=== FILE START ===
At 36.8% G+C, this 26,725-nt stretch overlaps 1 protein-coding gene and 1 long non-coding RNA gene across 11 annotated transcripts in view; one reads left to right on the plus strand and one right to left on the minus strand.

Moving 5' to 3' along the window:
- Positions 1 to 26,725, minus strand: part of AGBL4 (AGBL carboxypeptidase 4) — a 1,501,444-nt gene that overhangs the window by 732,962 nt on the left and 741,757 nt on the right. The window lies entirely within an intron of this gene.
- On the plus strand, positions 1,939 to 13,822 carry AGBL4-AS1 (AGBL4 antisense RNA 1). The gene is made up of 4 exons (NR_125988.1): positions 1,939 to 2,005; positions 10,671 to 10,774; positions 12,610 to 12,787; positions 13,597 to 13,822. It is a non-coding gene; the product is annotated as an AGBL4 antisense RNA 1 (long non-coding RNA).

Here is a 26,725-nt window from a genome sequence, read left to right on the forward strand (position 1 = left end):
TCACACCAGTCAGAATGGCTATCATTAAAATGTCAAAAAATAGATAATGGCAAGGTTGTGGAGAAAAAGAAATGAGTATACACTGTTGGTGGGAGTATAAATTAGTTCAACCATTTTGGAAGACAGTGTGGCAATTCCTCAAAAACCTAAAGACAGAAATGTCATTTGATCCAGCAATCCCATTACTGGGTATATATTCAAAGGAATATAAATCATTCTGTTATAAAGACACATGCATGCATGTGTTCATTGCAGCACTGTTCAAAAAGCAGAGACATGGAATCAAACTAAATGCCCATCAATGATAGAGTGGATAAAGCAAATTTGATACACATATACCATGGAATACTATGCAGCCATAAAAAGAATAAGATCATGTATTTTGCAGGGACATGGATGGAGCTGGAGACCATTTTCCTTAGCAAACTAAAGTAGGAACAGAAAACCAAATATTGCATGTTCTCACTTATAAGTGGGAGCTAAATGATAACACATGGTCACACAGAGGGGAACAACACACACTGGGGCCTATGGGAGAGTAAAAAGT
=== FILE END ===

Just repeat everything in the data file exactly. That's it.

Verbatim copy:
At 36.8% G+C, this 26,725-nt stretch overlaps 1 protein-coding gene and 1 long non-coding RNA gene across 11 annotated transcripts in view; one reads left to right on the plus strand and one right to left on the minus strand.

Moving 5' to 3' along the window:
- Positions 1 to 26,725, minus strand: part of AGBL4 (AGBL carboxypeptidase 4) — a 1,501,444-nt gene that overhangs the window by 732,962 nt on the left and 741,757 nt on the right. The window lies entirely within an intron of this gene.
- On the plus strand, positions 1,939 to 13,822 carry AGBL4-AS1 (AGBL4 antisense RNA 1). The gene is made up of 4 exons (NR_125988.1): positions 1,939 to 2,005; positions 10,671 to 10,774; positions 12,610 to 12,787; positions 13,597 to 13,822. It is a non-coding gene; the product is annotated as an AGBL4 antisense RNA 1 (long non-coding RNA).

Here is a 26,725-nt window from a genome sequence, read left to right on the forward strand (position 1 = left end):
TCACACCAGTCAGAATGGCTATCATTAAAATGTCAAAAAATAGATAATGGCAAGGTTGTGGAGAAAAAGAAATGAGTATACACTGTTGGTGGGAGTATAAATTAGTTCAACCATTTTGGAAGACAGTGTGGCAATTCCTCAAAAACCTAAAGACAGAAATGTCATTTGATCCAGCAATCCCATTACTGGGTATATATTCAAAGGAATATAAATCATTCTGTTATAAAGACACATGCATGCATGTGTTCATTGCAGCACTGTTCAAAAAGCAGAGACATGGAATCAAACTAAATGCCCATCAATGATAGAGTGGATAAAGCAAATTTGATACACATATACCATGGAATACTATGCAGCCATAAAAAGAATAAGATCATGTATTTTGCAGGGACATGGATGGAGCTGGAGACCATTTTCCTTAGCAAACTAAAGTAGGAACAGAAAACCAAATATTGCATGTTCTCACTTATAAGTGGGAGCTAAATGATAACACATGGTCACACAGAGGGGAACAACACACACTGGGGCCTATGGGAGAGTAAAAAGT